On September 30, the Obama administration awarded $155 million in federal grants to state governments, nonprofit organizations, school districts and universities to support evidence-based teen pregnancy prevention efforts. Programs funded through these grants are required either to replicate already proven programs or to support innovative, promising approaches to reducing teen pregnancy. Programs are further required to be medically accurate and age appropriate.
The grant announcement marks a key milestone in the administration’s ongoing overhaul of U.S. teen pregnancy prevention efforts, under which significant funding has been shifted away from rigid and ineffective abstinence-only programs and toward more comprehensive and evidence-based approaches. It also marks a major victory for evidence-based policymaking, after a decade in which the federal government spent well over $1.5 billion promoting abstinence-only-until-marriage programs that were prohibited by law from discussing the benefits of contraception.
However, the good news is tempered by the survival of the highly controversial and largely discredited Title V abstinence-only program, which will continue to make available $50 million annually for states to promote abstinence-only education. The program expired in June 2009, only to be quietly resuscitated for another five years as part of health care reform in March 2010. The Obama administration, which had been on the record opposing the program, has issued guidelines to somewhat soften the program’s potential harm, for instance by requiring curricula to be medically accurate and by making clear that a state may not present information as factual when it reflects only a value or opinion. Still, even these guidelines may not prevent a state from implementing rigid abstinence-only programs.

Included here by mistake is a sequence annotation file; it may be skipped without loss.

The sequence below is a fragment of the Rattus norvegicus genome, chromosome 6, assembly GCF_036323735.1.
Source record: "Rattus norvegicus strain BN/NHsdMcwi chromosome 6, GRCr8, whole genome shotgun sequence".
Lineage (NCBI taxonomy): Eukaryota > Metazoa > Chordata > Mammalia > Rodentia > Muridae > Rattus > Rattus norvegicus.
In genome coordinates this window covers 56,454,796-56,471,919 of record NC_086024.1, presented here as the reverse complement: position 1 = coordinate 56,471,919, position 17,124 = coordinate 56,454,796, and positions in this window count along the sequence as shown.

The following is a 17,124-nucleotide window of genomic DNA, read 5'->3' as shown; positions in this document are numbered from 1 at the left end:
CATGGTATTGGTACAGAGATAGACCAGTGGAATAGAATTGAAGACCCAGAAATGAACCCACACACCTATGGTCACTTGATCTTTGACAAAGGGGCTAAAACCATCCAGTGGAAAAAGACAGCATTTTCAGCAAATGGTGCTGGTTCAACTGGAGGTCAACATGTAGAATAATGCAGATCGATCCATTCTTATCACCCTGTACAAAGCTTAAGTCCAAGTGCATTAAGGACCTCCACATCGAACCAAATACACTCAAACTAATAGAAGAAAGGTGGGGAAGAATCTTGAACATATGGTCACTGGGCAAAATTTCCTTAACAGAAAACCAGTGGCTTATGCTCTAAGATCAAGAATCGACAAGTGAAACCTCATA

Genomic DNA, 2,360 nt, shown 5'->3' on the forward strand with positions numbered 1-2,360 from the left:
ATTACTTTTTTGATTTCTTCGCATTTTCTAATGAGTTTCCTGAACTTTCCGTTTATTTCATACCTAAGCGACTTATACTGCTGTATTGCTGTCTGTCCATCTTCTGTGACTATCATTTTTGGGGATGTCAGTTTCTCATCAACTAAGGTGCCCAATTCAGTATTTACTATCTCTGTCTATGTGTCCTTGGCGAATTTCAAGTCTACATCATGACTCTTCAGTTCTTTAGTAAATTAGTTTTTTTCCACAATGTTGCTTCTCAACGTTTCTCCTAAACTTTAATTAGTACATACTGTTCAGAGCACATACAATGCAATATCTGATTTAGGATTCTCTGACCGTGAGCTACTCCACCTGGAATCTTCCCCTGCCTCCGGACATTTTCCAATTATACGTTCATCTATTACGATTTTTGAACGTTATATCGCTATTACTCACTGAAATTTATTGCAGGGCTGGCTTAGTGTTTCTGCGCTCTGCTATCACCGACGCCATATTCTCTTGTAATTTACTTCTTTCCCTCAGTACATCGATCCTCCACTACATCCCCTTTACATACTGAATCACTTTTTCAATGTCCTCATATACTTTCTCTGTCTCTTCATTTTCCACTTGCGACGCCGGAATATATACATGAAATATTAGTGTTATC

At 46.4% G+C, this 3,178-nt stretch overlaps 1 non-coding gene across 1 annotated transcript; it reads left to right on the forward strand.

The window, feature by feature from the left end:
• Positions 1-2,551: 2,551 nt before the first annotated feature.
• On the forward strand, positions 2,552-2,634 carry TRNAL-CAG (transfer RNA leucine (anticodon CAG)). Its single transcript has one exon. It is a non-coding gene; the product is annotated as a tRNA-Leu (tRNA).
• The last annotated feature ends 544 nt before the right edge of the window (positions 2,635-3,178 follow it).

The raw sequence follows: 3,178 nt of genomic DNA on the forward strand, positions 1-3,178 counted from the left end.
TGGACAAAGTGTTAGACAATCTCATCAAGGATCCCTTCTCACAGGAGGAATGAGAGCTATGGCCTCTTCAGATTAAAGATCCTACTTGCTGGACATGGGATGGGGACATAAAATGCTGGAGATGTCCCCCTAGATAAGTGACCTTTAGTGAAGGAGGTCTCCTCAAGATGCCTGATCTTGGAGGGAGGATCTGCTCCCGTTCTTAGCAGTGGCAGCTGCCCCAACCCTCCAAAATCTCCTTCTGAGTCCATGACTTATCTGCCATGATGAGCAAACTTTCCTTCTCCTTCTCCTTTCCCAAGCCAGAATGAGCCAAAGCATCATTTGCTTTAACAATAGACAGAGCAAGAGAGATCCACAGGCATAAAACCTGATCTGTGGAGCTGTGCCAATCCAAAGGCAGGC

Perhaps the best illustration that sound policies can have a significant impact in reducing teen pregnancy comes from California. The state’s teen pregnancy rate declined by 52% between 1992 and 2005, the steepest drop registered by any state over that period—and far larger than the national decline of 37%. Public health experts credit this record decline to California’s aggressive and evidence-based policies dating back to the 1990s, including comprehensive sexuality education, contraceptive services that are particularly well suited to address the needs of adolescents, private-sector involvement, and bipartisan support for evidence-based policies. Notably, California is also the only state that never accepted federal abstinence-only dollars under the rigid Title V abstinence-only program.
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